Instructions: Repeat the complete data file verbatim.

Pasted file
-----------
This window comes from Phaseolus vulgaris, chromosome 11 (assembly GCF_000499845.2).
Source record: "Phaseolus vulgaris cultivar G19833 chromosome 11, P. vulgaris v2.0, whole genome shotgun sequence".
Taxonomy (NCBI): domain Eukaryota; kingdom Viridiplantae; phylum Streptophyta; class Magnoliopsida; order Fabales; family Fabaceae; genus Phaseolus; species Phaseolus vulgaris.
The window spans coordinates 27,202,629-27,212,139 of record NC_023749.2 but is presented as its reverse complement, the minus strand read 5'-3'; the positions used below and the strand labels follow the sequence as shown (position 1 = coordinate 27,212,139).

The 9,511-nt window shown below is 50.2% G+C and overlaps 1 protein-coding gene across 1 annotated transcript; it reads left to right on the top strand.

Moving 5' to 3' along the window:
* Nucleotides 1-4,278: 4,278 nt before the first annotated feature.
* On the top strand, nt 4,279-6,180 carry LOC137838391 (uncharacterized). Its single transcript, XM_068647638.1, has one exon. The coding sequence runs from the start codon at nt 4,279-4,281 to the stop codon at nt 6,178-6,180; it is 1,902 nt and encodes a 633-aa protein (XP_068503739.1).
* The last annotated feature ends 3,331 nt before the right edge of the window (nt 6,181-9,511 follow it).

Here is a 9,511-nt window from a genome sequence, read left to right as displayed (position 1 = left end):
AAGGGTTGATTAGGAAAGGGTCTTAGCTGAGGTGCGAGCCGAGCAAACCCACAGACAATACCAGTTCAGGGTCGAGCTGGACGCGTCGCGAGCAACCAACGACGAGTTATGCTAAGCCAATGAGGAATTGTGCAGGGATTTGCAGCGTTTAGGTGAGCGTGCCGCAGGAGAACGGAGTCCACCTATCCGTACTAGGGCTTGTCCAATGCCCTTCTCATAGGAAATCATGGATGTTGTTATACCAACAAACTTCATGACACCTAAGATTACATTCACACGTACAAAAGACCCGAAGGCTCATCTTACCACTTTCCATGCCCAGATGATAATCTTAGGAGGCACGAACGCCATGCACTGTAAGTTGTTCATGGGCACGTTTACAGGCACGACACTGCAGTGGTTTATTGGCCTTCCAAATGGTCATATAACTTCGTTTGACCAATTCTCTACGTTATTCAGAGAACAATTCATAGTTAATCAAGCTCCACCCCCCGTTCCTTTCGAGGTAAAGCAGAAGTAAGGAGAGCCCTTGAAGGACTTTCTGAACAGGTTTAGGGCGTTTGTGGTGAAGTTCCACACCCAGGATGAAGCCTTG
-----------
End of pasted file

This window comes from Phaseolus vulgaris, chromosome 11 (assembly GCF_000499845.2).
Source record: "Phaseolus vulgaris cultivar G19833 chromosome 11, P. vulgaris v2.0, whole genome shotgun sequence".
Taxonomy (NCBI): domain Eukaryota; kingdom Viridiplantae; phylum Streptophyta; class Magnoliopsida; order Fabales; family Fabaceae; genus Phaseolus; species Phaseolus vulgaris.
The window spans coordinates 27,202,629-27,212,139 of record NC_023749.2 but is presented as its reverse complement, the minus strand read 5'-3'; the positions used below and the strand labels follow the sequence as shown (position 1 = coordinate 27,212,139).

The 9,511-nt window shown below is 50.2% G+C and overlaps 1 protein-coding gene across 1 annotated transcript; it reads left to right on the top strand.

Moving 5' to 3' along the window:
* Nucleotides 1-4,278: 4,278 nt before the first annotated feature.
* On the top strand, nt 4,279-6,180 carry LOC137838391 (uncharacterized). Its single transcript, XM_068647638.1, has one exon. The coding sequence runs from the start codon at nt 4,279-4,281 to the stop codon at nt 6,178-6,180; it is 1,902 nt and encodes a 633-aa protein (XP_068503739.1).
* The last annotated feature ends 3,331 nt before the right edge of the window (nt 6,181-9,511 follow it).

Here is a 9,511-nt window from a genome sequence, read left to right as displayed (position 1 = left end):
AAGGGTTGATTAGGAAAGGGTCTTAGCTGAGGTGCGAGCCGAGCAAACCCACAGACAATACCAGTTCAGGGTCGAGCTGGACGCGTCGCGAGCAACCAACGACGAGTTATGCTAAGCCAATGAGGAATTGTGCAGGGATTTGCAGCGTTTAGGTGAGCGTGCCGCAGGAGAACGGAGTCCACCTATCCGTACTAGGGCTTGTCCAATGCCCTTCTCATAGGAAATCATGGATGTTGTTATACCAACAAACTTCATGACACCTAAGATTACATTCACACGTACAAAAGACCCGAAGGCTCATCTTACCACTTTCCATGCCCAGATGATAATCTTAGGAGGCACGAACGCCATGCACTGTAAGTTGTTCATGGGCACGTTTACAGGCACGACACTGCAGTGGTTTATTGGCCTTCCAAATGGTCATATAACTTCGTTTGACCAATTCTCTACGTTATTCAGAGAACAATTCATAGTTAATCAAGCTCCACCCCCCGTTCCTTTCGAGGTAAAGCAGAAGTAAGGAGAGCCCTTGAAGGACTTTCTGAACAGGTTTAGGGCGTTTGTGGTGAAGTTCCACACCCAGGATGAAGCCTTG